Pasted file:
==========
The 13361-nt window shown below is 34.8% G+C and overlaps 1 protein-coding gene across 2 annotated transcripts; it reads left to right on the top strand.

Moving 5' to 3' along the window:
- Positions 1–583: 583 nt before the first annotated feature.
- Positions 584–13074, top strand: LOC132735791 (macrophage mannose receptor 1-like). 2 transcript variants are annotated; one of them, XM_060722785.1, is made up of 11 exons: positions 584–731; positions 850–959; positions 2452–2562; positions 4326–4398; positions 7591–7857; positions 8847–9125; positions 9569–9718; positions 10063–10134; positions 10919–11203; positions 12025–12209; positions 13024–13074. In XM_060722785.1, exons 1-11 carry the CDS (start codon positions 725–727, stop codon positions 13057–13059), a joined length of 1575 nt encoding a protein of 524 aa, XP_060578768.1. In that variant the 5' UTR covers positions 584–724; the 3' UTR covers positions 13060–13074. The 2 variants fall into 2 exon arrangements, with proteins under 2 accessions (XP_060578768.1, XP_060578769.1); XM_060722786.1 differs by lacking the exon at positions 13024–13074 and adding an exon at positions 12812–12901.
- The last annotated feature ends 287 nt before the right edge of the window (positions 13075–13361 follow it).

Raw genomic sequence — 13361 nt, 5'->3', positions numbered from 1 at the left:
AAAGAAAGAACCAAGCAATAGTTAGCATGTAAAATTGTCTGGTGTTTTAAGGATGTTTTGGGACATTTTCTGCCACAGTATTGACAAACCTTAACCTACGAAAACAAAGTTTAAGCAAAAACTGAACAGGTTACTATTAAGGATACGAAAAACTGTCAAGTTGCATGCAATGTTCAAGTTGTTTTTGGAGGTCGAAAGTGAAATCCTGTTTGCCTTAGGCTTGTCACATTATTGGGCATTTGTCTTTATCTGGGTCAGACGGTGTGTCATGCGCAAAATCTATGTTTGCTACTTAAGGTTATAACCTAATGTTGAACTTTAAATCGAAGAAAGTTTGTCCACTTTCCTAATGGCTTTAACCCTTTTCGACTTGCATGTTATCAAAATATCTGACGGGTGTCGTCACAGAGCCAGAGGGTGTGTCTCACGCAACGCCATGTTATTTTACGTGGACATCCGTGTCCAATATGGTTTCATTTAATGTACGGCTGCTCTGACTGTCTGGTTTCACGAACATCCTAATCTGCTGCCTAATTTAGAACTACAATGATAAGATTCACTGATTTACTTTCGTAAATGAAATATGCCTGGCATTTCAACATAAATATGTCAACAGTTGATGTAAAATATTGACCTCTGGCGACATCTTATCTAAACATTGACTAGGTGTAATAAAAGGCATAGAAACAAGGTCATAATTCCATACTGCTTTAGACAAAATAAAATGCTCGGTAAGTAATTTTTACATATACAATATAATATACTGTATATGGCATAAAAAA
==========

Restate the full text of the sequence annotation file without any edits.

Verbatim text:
The 13361-nt window shown below is 34.8% G+C and overlaps 1 protein-coding gene across 2 annotated transcripts; it reads left to right on the top strand.

Moving 5' to 3' along the window:
- Positions 1–583: 583 nt before the first annotated feature.
- Positions 584–13074, top strand: LOC132735791 (macrophage mannose receptor 1-like). 2 transcript variants are annotated; one of them, XM_060722785.1, is made up of 11 exons: positions 584–731; positions 850–959; positions 2452–2562; positions 4326–4398; positions 7591–7857; positions 8847–9125; positions 9569–9718; positions 10063–10134; positions 10919–11203; positions 12025–12209; positions 13024–13074. In XM_060722785.1, exons 1-11 carry the CDS (start codon positions 725–727, stop codon positions 13057–13059), a joined length of 1575 nt encoding a protein of 524 aa, XP_060578768.1. In that variant the 5' UTR covers positions 584–724; the 3' UTR covers positions 13060–13074. The 2 variants fall into 2 exon arrangements, with proteins under 2 accessions (XP_060578768.1, XP_060578769.1); XM_060722786.1 differs by lacking the exon at positions 13024–13074 and adding an exon at positions 12812–12901.
- The last annotated feature ends 287 nt before the right edge of the window (positions 13075–13361 follow it).

Raw genomic sequence — 13361 nt, 5'->3', positions numbered from 1 at the left:
AAAGAAAGAACCAAGCAATAGTTAGCATGTAAAATTGTCTGGTGTTTTAAGGATGTTTTGGGACATTTTCTGCCACAGTATTGACAAACCTTAACCTACGAAAACAAAGTTTAAGCAAAAACTGAACAGGTTACTATTAAGGATACGAAAAACTGTCAAGTTGCATGCAATGTTCAAGTTGTTTTTGGAGGTCGAAAGTGAAATCCTGTTTGCCTTAGGCTTGTCACATTATTGGGCATTTGTCTTTATCTGGGTCAGACGGTGTGTCATGCGCAAAATCTATGTTTGCTACTTAAGGTTATAACCTAATGTTGAACTTTAAATCGAAGAAAGTTTGTCCACTTTCCTAATGGCTTTAACCCTTTTCGACTTGCATGTTATCAAAATATCTGACGGGTGTCGTCACAGAGCCAGAGGGTGTGTCTCACGCAACGCCATGTTATTTTACGTGGACATCCGTGTCCAATATGGTTTCATTTAATGTACGGCTGCTCTGACTGTCTGGTTTCACGAACATCCTAATCTGCTGCCTAATTTAGAACTACAATGATAAGATTCACTGATTTACTTTCGTAAATGAAATATGCCTGGCATTTCAACATAAATATGTCAACAGTTGATGTAAAATATTGACCTCTGGCGACATCTTATCTAAACATTGACTAGGTGTAATAAAAGGCATAGAAACAAGGTCATAATTCCATACTGCTTTAGACAAAATAAAATGCTCGGTAAGTAATTTTTACATATACAATATAATATACTGTATATGGCATAAAAAA